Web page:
I won’t go into the day-to-day details of submarine life. I had to learn many new duties and skills. The learning didn’t stop but at least it was on-the-job training, not more school! I guess I did my job well enough; they never kicked me out of the Navy. I was promoted from Ensign (ENS) to Lieutenant Junior Grade (LTJG) to Lieutenant (LT)(same rank as Captain in the Army) over my remaining years on the submarine.
When my time was up, I resigned from the Navy after five years of service. Now I was ready to start my civilian life as a non-military person. After being in charge of a multimillion-dollar nuclear submarine and living under strict, disciplinary rules and regulations, there was nothing in the civilian world that could intimidate me. I had been there, done that.
Now the year was 1980, and I was free! I was my own man, finally. In the Navy, we had used nuclear power to move our ship through the water and to make our own electricity under the water. The US commercial nuclear power plant industry was using nuclear power only to make electricity. Nuclear heat made steam to turn a turbine to turn a generator to make electricity that went over power lines into your homes.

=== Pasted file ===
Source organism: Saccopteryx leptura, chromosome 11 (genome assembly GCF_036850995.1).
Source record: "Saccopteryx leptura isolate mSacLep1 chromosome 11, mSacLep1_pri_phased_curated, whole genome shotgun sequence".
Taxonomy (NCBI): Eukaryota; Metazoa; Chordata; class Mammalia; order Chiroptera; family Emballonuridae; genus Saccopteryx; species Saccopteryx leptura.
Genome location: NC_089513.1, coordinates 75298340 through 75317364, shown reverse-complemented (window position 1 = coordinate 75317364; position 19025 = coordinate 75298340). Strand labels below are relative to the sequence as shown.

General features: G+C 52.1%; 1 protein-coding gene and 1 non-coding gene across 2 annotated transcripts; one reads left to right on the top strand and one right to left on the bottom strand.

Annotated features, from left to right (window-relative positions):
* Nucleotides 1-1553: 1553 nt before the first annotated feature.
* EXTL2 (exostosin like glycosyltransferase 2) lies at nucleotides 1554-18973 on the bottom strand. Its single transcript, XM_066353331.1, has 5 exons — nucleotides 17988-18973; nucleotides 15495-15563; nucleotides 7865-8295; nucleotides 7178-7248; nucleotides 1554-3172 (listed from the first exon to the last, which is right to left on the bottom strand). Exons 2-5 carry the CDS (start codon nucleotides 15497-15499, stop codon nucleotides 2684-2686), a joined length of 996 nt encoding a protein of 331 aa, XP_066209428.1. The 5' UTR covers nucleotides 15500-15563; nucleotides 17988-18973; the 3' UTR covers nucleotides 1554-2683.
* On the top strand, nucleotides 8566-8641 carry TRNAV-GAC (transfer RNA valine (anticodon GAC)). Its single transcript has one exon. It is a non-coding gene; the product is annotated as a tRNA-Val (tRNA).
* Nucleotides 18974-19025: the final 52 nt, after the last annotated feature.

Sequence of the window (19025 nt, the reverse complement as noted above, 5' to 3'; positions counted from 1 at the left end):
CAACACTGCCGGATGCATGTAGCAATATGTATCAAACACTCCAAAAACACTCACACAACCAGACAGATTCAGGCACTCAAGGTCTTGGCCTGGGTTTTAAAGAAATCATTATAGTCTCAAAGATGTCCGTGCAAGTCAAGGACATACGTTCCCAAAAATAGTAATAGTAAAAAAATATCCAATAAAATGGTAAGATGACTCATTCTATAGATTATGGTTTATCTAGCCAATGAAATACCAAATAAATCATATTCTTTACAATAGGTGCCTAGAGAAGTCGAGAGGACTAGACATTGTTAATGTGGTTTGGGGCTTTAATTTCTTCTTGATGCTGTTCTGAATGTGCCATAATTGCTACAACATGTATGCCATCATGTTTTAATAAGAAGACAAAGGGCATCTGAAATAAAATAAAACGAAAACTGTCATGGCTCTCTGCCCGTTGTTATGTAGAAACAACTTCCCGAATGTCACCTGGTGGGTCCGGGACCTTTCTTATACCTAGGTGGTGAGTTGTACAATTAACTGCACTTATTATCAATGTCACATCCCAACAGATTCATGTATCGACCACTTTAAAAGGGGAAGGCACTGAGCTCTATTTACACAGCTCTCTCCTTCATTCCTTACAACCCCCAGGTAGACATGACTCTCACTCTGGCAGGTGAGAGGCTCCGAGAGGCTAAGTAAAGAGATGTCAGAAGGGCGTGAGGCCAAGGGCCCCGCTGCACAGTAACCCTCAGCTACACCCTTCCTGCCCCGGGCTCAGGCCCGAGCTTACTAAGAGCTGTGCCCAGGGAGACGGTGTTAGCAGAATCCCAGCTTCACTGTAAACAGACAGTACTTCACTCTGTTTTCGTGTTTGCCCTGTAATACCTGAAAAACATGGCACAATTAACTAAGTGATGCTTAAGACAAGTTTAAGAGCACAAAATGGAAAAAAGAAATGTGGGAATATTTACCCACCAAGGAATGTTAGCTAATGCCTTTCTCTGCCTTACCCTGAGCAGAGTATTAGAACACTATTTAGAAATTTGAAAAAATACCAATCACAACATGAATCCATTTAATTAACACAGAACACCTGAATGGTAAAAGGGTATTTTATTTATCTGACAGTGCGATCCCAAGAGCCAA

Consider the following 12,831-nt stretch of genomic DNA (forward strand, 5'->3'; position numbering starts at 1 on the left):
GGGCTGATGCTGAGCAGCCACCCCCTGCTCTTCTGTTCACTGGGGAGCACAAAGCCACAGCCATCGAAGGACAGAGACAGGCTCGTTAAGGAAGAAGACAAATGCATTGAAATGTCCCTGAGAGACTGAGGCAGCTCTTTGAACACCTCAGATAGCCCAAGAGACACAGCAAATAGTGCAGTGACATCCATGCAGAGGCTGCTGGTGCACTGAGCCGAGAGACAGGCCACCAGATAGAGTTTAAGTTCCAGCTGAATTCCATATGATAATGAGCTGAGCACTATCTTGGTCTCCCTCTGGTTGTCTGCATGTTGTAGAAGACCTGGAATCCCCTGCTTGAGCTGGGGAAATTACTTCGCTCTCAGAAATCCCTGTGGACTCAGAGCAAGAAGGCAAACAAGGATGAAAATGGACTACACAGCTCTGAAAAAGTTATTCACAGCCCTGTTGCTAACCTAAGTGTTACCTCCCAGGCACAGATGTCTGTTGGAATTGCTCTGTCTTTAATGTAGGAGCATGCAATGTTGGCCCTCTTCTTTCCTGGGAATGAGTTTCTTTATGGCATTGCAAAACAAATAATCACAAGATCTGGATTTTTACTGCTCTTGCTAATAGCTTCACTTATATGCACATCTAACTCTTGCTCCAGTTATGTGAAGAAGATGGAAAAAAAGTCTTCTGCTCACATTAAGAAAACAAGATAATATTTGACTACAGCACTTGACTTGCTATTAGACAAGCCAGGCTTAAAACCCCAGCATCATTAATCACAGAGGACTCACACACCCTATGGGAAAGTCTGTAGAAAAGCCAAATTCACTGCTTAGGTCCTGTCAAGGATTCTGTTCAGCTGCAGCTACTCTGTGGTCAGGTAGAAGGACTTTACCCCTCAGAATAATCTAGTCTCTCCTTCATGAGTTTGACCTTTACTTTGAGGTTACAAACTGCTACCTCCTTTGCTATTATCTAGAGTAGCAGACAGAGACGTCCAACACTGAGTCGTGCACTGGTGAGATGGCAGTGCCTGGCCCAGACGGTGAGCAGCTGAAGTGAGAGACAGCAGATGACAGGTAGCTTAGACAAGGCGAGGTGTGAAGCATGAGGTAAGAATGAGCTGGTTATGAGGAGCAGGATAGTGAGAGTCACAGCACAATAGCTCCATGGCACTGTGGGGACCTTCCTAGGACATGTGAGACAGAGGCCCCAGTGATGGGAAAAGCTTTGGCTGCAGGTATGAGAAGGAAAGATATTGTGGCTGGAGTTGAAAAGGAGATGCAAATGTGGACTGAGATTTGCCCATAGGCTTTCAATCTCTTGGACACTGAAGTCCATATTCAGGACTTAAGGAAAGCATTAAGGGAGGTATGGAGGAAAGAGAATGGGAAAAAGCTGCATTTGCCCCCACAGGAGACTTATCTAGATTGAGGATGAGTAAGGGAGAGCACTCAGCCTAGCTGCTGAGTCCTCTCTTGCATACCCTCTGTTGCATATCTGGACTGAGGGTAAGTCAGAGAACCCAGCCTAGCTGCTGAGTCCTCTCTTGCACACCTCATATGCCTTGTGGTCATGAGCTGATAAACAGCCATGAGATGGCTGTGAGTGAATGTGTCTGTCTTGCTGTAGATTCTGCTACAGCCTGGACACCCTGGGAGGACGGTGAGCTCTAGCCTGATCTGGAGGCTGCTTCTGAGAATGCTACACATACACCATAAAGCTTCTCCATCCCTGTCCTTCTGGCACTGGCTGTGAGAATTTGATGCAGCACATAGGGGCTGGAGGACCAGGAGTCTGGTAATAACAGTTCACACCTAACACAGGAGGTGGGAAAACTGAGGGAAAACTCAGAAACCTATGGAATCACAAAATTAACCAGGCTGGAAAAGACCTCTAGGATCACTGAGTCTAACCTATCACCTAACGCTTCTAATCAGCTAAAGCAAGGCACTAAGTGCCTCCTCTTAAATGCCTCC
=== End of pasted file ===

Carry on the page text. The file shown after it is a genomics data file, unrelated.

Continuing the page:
It would be a nice change to go to work and see the sun every day. I was ready, very ready to get started. As I mentioned in an earlier chapter, my nuclear training and my supervisory skills made me a very marketable prospective employee. I was approached by Westinghouse Electric Company. They needed instructors to teach nuclear power plant operators how to operate a nuclear power plant. Since I already knew how to do that with a small, shipboard power plant, I could quickly learn how to do that with a large-scale nuclear power plant.
Westinghouse offered me a salary that was double my Navy pay. I accepted immediately. “Where are my orders?” I asked. “Orders?” the Westinghouse recruiter asked quizzically. “There are no orders out here, son. Just show up at work on Monday morning two weeks from now at this address. Wear a tie.” My new address would be in Zion, Illinois. I got in my car with all my worldly possessions and drove northward.
And that, my dear readers, turns the page to Chapter 4, My Early Westinghouse Years.